Compare and Contrast the Approach to Studying Children’s Friendships Taken in the Bigelow and La Gaipa (1974) Study with That Taken by William Corsaro.
Compare and contrast the approach to studying children’s friendships taken in the Bigelow and La Gaipa (1974) study with that taken by William Corsaro.
Friendship means different things to different people in different cultures. Friendship is also different from other kinds of relationship such as love, family and professional. The influential power on people’s behaviour, style, ideas and life is dominant and remarkable and therefore worthwhile for scientific investigation. This essay will compare and contrast the academic research of three dominant and pioneer scientists on the development psychology discipline and especially in the field of children’s expectations and children’s understanding of friendship. It will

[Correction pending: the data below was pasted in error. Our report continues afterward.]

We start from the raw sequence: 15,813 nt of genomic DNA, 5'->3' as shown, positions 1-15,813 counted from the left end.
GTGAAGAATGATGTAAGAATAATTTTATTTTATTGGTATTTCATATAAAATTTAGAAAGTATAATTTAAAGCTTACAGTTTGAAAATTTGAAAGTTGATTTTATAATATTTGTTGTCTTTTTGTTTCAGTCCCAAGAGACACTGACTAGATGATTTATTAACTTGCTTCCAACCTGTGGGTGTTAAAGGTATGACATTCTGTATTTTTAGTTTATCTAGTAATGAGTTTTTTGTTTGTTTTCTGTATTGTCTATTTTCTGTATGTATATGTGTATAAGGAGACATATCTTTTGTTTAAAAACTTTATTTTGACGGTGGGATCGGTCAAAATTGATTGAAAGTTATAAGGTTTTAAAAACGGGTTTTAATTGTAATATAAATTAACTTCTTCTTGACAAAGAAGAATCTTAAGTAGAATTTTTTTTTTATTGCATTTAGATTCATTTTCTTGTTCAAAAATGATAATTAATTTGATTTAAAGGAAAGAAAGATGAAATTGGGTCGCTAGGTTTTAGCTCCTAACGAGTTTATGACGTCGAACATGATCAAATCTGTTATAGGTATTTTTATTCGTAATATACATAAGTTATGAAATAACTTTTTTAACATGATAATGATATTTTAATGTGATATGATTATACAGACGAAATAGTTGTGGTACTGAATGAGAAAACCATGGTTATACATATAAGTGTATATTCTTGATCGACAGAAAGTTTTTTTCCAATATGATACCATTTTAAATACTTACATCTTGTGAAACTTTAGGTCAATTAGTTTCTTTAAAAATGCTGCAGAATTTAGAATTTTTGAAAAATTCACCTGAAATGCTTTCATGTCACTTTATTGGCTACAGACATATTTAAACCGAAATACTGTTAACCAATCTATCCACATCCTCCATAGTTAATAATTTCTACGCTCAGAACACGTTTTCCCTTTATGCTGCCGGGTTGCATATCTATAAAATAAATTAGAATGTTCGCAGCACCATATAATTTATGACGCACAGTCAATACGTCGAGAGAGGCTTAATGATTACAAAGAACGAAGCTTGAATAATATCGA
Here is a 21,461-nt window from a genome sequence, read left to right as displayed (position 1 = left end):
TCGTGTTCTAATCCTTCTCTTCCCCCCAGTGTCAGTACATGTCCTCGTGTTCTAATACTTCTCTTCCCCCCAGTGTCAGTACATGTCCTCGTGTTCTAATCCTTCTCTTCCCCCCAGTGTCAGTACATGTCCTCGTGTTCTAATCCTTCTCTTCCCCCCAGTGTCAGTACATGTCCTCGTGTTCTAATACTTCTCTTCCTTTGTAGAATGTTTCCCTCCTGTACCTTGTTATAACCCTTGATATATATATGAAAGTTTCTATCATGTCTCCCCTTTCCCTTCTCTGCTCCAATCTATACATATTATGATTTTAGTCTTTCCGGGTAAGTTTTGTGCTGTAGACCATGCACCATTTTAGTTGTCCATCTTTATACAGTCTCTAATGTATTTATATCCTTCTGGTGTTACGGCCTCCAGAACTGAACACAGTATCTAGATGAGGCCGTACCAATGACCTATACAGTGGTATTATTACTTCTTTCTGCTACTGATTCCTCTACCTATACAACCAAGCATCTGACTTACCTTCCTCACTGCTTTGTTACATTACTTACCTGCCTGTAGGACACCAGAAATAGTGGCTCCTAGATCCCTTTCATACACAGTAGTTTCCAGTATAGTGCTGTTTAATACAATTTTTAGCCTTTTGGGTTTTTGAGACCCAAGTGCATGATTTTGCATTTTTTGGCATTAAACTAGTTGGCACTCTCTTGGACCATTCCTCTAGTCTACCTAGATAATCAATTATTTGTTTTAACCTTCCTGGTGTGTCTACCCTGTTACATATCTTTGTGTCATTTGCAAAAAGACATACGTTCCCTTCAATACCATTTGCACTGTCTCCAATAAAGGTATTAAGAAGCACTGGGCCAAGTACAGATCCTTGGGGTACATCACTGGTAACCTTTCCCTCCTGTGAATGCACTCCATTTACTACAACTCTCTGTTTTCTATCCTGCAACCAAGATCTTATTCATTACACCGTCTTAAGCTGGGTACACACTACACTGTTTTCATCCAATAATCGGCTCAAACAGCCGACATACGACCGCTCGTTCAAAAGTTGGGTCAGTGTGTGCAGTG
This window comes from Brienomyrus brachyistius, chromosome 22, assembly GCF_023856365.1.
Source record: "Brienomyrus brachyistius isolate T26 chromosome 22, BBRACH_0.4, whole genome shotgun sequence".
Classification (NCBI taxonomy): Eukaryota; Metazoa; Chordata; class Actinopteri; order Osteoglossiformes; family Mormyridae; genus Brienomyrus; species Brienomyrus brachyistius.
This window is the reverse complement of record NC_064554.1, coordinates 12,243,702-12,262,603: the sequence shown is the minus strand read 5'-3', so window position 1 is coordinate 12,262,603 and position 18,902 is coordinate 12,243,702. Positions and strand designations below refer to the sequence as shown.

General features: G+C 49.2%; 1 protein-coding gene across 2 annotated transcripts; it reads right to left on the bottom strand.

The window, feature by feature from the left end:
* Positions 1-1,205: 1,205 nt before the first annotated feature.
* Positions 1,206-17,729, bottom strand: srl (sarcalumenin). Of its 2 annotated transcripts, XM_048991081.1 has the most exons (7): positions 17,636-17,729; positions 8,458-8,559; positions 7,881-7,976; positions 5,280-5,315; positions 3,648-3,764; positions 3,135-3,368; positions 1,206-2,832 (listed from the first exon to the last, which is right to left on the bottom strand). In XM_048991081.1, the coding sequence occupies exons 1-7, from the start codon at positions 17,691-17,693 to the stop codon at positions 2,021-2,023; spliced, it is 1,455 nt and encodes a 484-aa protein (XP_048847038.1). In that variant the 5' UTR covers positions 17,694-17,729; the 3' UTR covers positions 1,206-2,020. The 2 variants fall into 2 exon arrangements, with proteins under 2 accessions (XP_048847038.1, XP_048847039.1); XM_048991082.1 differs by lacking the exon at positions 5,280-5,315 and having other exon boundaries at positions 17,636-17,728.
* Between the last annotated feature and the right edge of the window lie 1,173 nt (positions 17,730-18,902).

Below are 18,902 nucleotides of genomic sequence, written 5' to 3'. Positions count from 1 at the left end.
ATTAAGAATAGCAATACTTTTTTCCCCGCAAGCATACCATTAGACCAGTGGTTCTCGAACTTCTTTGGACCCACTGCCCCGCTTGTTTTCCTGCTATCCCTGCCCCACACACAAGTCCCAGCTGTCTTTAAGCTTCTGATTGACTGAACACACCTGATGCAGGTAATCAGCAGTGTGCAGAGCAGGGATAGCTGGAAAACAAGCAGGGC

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Corsaro used an ethnographic approach for his study. He become a member of each group that he was studying of over a period of time (from months to years) and he was carry out observations, detailed notes and video-recorders, at first outside the group and after a period (when he was becoming familiar and member to the group) inside the group. The explanations and the data derived from these studies were significant and very convincing, with a number of characteristics sufficiently identified and well presented from both of them. A common finding from both studies was that small children (3-5 years old) correlate friendships with the expectation of common or sharing play activities. Especially, proposed a three-stage model whereby at first stage children’s friendships expectations were based on shared activities, geographical closeness and parental support on friendships development. In second stage appeared to be a less individualistic friendship model and an emphasis on sharing, loyalty and commitment and on third stage expectations drawn on more intimate and confiding relationships, focalized by similarities in attitudes, values and common interests. In addition, to this three-stage model, 16 of the original 21 friendship expectations, on the researchers list, were appeared in the older children’s essays compared to their younger counterparts, which suggest that as children get older, relationships become more complex and sophisticated. Bigelow and La